When Finance Minister P Chidambaran announced the farm loan waiver in the budget this year, critics perceived it as a populist move in an election year. At the Mint bankers’ conference in Bangalore on Friday, private banks were clear that the move has set a wrong precedent. Says P.T. Kuppuswamy, the chairman and CEO of Karur Vysya Bank, “Many of the rural branches were reporting to us one phenomenon — farmers were shifting accounts from our banks to nationalized banks. We were wondering why they are shifting the accounts and then farmers came and told it’s an election year. Definitely there will be a write off. If it’s a private sector bank then you might not get a waiver.”
Says S Balasubramanium, chairman and CEO of City Union Bank, “There are people who have obtained loan against jewels and even they are asking after closing the loans whether waiver is available. They are not remitting the amount.”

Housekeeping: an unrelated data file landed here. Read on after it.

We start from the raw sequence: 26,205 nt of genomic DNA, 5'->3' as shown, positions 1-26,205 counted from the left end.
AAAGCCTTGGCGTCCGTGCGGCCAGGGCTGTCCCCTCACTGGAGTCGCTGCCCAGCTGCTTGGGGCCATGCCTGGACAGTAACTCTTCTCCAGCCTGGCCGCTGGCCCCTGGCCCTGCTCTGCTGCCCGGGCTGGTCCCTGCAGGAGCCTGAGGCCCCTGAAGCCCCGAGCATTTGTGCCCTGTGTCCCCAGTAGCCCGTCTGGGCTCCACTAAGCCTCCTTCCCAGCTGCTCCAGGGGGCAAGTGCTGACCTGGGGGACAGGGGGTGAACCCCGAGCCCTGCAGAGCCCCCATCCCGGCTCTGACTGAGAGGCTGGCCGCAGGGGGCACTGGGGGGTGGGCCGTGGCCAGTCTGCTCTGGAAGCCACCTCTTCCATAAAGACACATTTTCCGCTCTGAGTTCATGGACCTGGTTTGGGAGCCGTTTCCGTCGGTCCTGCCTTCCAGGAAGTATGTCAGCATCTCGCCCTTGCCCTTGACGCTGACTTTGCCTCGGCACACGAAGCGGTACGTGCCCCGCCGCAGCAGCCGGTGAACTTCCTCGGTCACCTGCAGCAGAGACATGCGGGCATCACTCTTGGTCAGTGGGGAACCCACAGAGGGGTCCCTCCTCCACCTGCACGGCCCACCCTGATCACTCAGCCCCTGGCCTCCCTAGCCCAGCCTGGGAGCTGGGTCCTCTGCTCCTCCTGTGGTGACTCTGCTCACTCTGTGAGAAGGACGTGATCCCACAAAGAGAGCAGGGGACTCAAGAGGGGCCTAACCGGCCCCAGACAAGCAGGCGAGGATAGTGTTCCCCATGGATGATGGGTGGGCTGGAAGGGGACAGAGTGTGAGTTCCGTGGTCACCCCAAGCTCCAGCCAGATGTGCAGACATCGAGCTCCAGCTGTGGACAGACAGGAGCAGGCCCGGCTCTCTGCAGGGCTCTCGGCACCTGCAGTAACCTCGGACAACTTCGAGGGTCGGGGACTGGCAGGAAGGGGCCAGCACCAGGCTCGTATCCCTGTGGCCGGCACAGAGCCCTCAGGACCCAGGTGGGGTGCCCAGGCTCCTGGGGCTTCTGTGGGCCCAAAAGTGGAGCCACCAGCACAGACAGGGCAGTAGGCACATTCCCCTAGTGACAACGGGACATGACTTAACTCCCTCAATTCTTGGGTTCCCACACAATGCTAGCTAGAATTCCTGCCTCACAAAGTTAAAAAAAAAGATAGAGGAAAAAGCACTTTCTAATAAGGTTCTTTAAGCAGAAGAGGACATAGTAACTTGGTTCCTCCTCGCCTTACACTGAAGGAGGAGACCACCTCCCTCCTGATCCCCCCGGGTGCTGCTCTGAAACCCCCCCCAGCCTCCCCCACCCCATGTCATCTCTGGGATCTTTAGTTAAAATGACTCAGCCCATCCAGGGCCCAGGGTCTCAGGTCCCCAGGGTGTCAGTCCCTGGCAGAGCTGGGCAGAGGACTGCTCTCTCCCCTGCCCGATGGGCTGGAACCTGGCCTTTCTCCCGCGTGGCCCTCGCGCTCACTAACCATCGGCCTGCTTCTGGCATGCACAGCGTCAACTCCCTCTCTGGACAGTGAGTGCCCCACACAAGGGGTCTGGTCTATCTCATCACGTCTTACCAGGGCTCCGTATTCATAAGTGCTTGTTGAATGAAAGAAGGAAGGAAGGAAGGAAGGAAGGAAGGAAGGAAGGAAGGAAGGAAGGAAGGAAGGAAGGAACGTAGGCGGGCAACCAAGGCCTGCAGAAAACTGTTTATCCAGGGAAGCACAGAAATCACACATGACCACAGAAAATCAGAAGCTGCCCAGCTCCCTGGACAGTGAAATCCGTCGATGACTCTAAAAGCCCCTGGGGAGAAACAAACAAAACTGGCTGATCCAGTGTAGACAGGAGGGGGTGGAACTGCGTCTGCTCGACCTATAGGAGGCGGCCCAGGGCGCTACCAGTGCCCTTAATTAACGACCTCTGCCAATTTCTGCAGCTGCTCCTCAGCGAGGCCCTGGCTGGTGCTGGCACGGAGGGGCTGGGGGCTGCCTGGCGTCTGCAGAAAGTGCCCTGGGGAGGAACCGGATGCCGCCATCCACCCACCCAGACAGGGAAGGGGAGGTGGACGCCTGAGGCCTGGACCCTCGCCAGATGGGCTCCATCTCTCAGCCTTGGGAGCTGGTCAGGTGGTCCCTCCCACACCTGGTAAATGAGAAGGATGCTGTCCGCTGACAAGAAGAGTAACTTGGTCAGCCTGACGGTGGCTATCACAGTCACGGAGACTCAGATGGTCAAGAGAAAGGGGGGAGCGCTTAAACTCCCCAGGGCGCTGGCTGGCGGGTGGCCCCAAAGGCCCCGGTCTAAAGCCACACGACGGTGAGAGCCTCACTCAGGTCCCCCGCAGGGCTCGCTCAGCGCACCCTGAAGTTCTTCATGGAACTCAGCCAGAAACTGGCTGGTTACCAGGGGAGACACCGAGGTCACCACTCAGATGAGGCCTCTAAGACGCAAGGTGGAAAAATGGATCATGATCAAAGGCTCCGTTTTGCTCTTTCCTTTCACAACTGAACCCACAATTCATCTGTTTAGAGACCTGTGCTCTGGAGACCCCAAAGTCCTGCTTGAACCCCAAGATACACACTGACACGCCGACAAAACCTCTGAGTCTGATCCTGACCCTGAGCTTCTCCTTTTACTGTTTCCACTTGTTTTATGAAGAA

But as can be expected, nationalized banks are singing a different tune.
Says M.B.N. Rao, the chairman and managing director of Canara Bank, “I think this is much more strategic issue than just calculating rupee and paisa. Even when I compare it, it’s a very small amount. The western economy provides $300 billion subsidy to farmers.”
Public sector banks feel the waiver will help clean up the bank’s balance sheets as these loans would’ve anyway become NPAs. But many are not sure if farmers will benefit from this as the most needy in rural India borrow from moneylenders and not banks.